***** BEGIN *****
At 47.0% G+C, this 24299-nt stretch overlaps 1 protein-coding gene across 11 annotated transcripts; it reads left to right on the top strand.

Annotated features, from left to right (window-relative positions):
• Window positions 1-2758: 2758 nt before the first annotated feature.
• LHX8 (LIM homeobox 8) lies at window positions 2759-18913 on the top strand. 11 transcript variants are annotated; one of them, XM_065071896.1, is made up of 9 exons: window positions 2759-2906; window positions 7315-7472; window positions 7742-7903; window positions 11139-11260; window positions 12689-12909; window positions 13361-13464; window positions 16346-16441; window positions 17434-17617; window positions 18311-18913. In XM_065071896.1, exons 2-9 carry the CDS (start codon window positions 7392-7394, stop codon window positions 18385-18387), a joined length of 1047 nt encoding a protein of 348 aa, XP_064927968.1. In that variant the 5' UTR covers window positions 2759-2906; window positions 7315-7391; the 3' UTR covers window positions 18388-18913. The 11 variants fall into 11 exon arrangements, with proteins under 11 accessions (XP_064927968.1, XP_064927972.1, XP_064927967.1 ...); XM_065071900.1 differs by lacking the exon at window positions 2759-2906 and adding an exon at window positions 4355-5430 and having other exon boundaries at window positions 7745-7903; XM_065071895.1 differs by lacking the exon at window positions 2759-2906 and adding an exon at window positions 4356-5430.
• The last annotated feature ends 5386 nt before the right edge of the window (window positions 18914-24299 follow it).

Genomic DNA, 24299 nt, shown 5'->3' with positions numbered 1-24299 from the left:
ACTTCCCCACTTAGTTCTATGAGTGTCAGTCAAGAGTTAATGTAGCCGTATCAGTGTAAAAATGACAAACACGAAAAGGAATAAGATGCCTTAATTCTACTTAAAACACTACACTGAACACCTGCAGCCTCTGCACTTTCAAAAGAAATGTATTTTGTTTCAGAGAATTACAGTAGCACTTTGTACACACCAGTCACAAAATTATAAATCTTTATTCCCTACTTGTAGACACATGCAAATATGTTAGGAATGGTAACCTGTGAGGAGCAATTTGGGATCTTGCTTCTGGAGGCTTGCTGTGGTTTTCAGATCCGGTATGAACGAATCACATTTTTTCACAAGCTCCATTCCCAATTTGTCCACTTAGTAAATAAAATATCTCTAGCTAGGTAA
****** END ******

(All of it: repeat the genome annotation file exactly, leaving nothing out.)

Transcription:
At 47.0% G+C, this 24299-nt stretch overlaps 1 protein-coding gene across 11 annotated transcripts; it reads left to right on the top strand.

Annotated features, from left to right (window-relative positions):
• Window positions 1-2758: 2758 nt before the first annotated feature.
• LHX8 (LIM homeobox 8) lies at window positions 2759-18913 on the top strand. 11 transcript variants are annotated; one of them, XM_065071896.1, is made up of 9 exons: window positions 2759-2906; window positions 7315-7472; window positions 7742-7903; window positions 11139-11260; window positions 12689-12909; window positions 13361-13464; window positions 16346-16441; window positions 17434-17617; window positions 18311-18913. In XM_065071896.1, exons 2-9 carry the CDS (start codon window positions 7392-7394, stop codon window positions 18385-18387), a joined length of 1047 nt encoding a protein of 348 aa, XP_064927968.1. In that variant the 5' UTR covers window positions 2759-2906; window positions 7315-7391; the 3' UTR covers window positions 18388-18913. The 11 variants fall into 11 exon arrangements, with proteins under 11 accessions (XP_064927968.1, XP_064927972.1, XP_064927967.1 ...); XM_065071900.1 differs by lacking the exon at window positions 2759-2906 and adding an exon at window positions 4355-5430 and having other exon boundaries at window positions 7745-7903; XM_065071895.1 differs by lacking the exon at window positions 2759-2906 and adding an exon at window positions 4356-5430.
• The last annotated feature ends 5386 nt before the right edge of the window (window positions 18914-24299 follow it).

Genomic DNA, 24299 nt, shown 5'->3' with positions numbered 1-24299 from the left:
ACTTCCCCACTTAGTTCTATGAGTGTCAGTCAAGAGTTAATGTAGCCGTATCAGTGTAAAAATGACAAACACGAAAAGGAATAAGATGCCTTAATTCTACTTAAAACACTACACTGAACACCTGCAGCCTCTGCACTTTCAAAAGAAATGTATTTTGTTTCAGAGAATTACAGTAGCACTTTGTACACACCAGTCACAAAATTATAAATCTTTATTCCCTACTTGTAGACACATGCAAATATGTTAGGAATGGTAACCTGTGAGGAGCAATTTGGGATCTTGCTTCTGGAGGCTTGCTGTGGTTTTCAGATCCGGTATGAACGAATCACATTTTTTCACAAGCTCCATTCCCAATTTGTCCACTTAGTAAATAAAATATCTCTAGCTAGGTAA